Since we're getting into high-gear election coverage, before we get too much further into the process, let's just take today to remind all you people covering the election what is and is not something that voters might be able to use when they step into the booth, using recent election news as examples:
*The congressman facing an insider-trading probe, in this case Spencer Bachus of Alabama. Especially if he's chairman of the House Financial Services Committee.
*People convicted of voter fraud. Especially if they're the top election official in the state, as happened in this story out of Indiana.
*Where candidates are getting their money or looking for money, or maybe not getting their money anymore. In this case, Sheldon Adelson has been single-handedly keeping Newt Gingrich in the race, and Foster Freiss has been doing likewise with Rick Santorum, but Adelson may be about ready to call it quits, meaning Gingrich has big problems.
*The potential of foreign money coming in as donations. Pick your least favorite country. Imagine money from there bankrolling a candidate. Enough said.
*In fact, pretty much anything that involves the words 'Citizens United' is an excellent choice.
*The topics that candidates choose to spend their time talking about given the chance. Although be wary of putting too much stock into it; given what happened after 2010, the topics candidates focus on during the campaign and the topics they'll focus on in office cannot be assumed to be one and the same.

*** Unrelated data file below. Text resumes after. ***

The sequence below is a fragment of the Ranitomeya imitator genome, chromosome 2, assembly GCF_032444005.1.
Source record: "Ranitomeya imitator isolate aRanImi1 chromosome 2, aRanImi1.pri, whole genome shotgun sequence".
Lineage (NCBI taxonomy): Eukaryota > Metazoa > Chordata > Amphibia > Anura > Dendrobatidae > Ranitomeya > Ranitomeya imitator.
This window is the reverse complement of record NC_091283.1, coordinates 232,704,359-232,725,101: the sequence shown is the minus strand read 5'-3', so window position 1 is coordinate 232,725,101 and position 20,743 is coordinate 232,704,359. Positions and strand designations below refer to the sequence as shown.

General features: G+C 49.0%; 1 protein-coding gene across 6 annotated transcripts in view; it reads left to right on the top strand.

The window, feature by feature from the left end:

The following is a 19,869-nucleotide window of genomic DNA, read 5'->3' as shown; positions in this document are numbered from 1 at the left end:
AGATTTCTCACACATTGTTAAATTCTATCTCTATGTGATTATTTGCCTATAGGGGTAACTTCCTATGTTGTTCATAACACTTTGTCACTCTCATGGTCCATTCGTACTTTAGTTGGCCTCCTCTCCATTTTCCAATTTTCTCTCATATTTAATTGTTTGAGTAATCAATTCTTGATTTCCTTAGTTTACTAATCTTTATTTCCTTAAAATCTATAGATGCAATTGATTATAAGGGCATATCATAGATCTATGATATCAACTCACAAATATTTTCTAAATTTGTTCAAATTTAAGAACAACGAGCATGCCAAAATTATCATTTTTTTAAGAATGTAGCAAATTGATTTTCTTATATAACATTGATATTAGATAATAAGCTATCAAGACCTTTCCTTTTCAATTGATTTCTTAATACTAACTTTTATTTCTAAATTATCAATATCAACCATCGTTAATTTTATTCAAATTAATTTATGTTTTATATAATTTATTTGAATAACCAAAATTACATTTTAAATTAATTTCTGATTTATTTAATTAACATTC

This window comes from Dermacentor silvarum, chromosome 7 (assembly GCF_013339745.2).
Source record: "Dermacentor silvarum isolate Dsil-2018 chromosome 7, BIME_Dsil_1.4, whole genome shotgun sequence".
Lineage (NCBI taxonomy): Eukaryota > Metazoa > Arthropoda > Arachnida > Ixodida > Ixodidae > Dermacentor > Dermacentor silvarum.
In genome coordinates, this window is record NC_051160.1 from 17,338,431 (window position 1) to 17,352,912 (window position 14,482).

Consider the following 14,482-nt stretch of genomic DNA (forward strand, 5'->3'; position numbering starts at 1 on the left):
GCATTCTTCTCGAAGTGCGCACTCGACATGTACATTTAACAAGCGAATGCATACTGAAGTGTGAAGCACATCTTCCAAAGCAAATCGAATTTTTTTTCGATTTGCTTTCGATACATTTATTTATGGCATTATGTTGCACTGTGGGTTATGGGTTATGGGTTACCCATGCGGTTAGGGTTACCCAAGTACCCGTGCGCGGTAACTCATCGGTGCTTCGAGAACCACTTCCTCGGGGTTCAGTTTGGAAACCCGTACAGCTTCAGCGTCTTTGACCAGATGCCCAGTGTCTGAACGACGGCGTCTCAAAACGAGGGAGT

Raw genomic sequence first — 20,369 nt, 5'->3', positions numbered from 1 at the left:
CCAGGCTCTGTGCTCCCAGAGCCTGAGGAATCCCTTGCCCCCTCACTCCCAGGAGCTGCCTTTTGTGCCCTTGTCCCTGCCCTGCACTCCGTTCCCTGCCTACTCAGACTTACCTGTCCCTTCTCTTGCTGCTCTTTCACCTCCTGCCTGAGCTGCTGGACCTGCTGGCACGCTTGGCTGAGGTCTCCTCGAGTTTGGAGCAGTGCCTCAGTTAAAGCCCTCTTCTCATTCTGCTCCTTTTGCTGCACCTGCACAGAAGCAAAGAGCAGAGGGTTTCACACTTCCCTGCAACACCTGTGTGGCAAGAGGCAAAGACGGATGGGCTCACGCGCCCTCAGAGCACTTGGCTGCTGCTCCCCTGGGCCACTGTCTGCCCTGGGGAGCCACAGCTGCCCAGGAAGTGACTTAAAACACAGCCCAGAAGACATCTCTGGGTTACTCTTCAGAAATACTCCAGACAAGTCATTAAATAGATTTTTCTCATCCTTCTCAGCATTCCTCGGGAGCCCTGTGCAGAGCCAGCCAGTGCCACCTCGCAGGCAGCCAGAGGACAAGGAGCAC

*A candidate's campaign playlist. Does anyone but you really care how many songs on the playlist are by non-American bands? Do YOU even care? Has anyone ever gone into a voting booth and said 'Well, I was going to vote for Bob, but he used a Beatles song of all things! We declared INDEPENDENCE from England, you cur!' The only way this might matter in the slightest is if the artist tells them to stop using it, and then that's getting into matters beyond the song itself.
*Ralph Nader. Honestly, he's the reincarnation of Harold Stassen at this point. I'm pretty sure my 3-year-old nephew has more of an impact on politics than Nader does at this point.
*Where people are getting their election news. Let me tell you where they get their election news: everywhere. Everywhere they turn. Let me tell you who cares: the media and that's about it. Let me tell you who cares who got the best ratings or who was first to call the election: nobody except the media. Who was first to call the 2008 election for Obama? I don't know, you don't either, and whoever was first was probably only first by, like, two seconds because everyone called it for him as soon as the West Coast polls closed. Here's what people care about: you not blowing the call entirely like you did in 2000. That's it. Get the call right and you're golden. Nobody cares who called the race first. People care about who won the race.
Oh, and bit of an update on yesterday's post: Steve Holland, who introduced the bill to rename the Gulf of Mexico as the 'Gulf of America', turns out to have done so for the purposes of satire. Holland, a Democrat, did it to poke at the kind of things the Republican Party spends their time and energy on. I'll cop to having gotten taken like everyone else that saw the article, but again, I wasn't worried about what the Republicans thought of it. I was worried about what Mexico thought of it. And also: if you have to explain that your joke is in fact a joke, your joke didn't work.